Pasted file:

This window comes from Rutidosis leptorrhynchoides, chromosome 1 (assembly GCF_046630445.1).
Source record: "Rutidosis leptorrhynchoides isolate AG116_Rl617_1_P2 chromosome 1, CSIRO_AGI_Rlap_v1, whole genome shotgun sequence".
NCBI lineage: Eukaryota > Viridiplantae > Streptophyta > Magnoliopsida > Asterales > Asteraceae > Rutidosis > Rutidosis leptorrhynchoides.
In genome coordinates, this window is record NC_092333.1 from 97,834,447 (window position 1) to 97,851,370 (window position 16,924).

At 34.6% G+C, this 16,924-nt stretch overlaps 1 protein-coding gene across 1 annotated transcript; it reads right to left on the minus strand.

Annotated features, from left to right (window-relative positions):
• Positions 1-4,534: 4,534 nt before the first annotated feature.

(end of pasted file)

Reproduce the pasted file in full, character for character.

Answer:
This window comes from Rutidosis leptorrhynchoides, chromosome 1 (assembly GCF_046630445.1).
Source record: "Rutidosis leptorrhynchoides isolate AG116_Rl617_1_P2 chromosome 1, CSIRO_AGI_Rlap_v1, whole genome shotgun sequence".
NCBI lineage: Eukaryota > Viridiplantae > Streptophyta > Magnoliopsida > Asterales > Asteraceae > Rutidosis > Rutidosis leptorrhynchoides.
In genome coordinates, this window is record NC_092333.1 from 97,834,447 (window position 1) to 97,851,370 (window position 16,924).

At 34.6% G+C, this 16,924-nt stretch overlaps 1 protein-coding gene across 1 annotated transcript; it reads right to left on the minus strand.

Annotated features, from left to right (window-relative positions):
• Positions 1-4,534: 4,534 nt before the first annotated feature.